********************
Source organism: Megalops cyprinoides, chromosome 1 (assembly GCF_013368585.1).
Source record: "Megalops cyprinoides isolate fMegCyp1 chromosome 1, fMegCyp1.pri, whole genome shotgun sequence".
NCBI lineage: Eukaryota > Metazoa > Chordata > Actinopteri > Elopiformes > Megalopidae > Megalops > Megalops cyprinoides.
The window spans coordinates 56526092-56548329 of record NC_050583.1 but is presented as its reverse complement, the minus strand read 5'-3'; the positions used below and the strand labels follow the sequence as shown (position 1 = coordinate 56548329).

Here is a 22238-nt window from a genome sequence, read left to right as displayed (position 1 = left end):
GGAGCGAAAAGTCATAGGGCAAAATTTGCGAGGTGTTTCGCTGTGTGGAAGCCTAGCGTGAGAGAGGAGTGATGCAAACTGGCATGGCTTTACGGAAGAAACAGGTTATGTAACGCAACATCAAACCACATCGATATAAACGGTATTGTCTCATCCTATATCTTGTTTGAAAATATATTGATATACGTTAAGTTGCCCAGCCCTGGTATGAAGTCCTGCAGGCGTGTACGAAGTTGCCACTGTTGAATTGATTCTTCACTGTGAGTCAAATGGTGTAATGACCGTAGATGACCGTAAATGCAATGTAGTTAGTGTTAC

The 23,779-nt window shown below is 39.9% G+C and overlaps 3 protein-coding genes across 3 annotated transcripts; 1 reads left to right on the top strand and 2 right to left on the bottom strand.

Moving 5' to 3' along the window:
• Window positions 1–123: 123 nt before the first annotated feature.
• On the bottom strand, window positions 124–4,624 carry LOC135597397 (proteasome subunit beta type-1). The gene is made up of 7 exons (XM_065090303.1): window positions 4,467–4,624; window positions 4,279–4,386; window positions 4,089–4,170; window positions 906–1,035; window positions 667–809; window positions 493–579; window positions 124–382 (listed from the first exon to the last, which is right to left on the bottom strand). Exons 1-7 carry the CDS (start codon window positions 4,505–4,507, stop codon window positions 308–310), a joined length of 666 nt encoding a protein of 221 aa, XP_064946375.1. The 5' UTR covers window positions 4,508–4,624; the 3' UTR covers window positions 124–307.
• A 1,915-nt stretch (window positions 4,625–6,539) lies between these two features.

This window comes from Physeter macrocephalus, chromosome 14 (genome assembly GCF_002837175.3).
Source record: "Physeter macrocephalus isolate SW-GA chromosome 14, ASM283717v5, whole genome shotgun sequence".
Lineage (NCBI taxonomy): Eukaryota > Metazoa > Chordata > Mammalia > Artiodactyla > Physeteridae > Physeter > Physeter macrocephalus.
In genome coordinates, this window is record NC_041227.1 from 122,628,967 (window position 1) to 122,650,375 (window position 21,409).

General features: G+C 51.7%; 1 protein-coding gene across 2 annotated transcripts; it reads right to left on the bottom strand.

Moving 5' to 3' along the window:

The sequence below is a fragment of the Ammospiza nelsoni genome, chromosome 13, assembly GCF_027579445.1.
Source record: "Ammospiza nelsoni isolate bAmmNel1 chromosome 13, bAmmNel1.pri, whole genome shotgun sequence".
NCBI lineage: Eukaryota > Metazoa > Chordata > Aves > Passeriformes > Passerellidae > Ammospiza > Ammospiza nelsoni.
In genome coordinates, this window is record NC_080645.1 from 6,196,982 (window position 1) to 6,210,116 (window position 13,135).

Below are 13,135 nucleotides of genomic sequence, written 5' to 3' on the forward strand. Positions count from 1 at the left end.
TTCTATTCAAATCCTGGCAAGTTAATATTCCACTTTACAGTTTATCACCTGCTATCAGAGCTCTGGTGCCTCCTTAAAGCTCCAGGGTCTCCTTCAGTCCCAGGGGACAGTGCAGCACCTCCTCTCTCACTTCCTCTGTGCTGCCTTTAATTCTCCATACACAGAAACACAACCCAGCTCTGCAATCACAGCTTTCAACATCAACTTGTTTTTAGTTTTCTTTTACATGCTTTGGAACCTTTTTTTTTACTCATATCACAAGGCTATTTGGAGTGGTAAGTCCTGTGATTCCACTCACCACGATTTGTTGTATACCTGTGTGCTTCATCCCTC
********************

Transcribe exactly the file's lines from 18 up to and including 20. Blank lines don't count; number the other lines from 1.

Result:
The sequence below is a fragment of the Ammospiza nelsoni genome, chromosome 13, assembly GCF_027579445.1.
Source record: "Ammospiza nelsoni isolate bAmmNel1 chromosome 13, bAmmNel1.pri, whole genome shotgun sequence".
NCBI lineage: Eukaryota > Metazoa > Chordata > Aves > Passeriformes > Passerellidae > Ammospiza > Ammospiza nelsoni.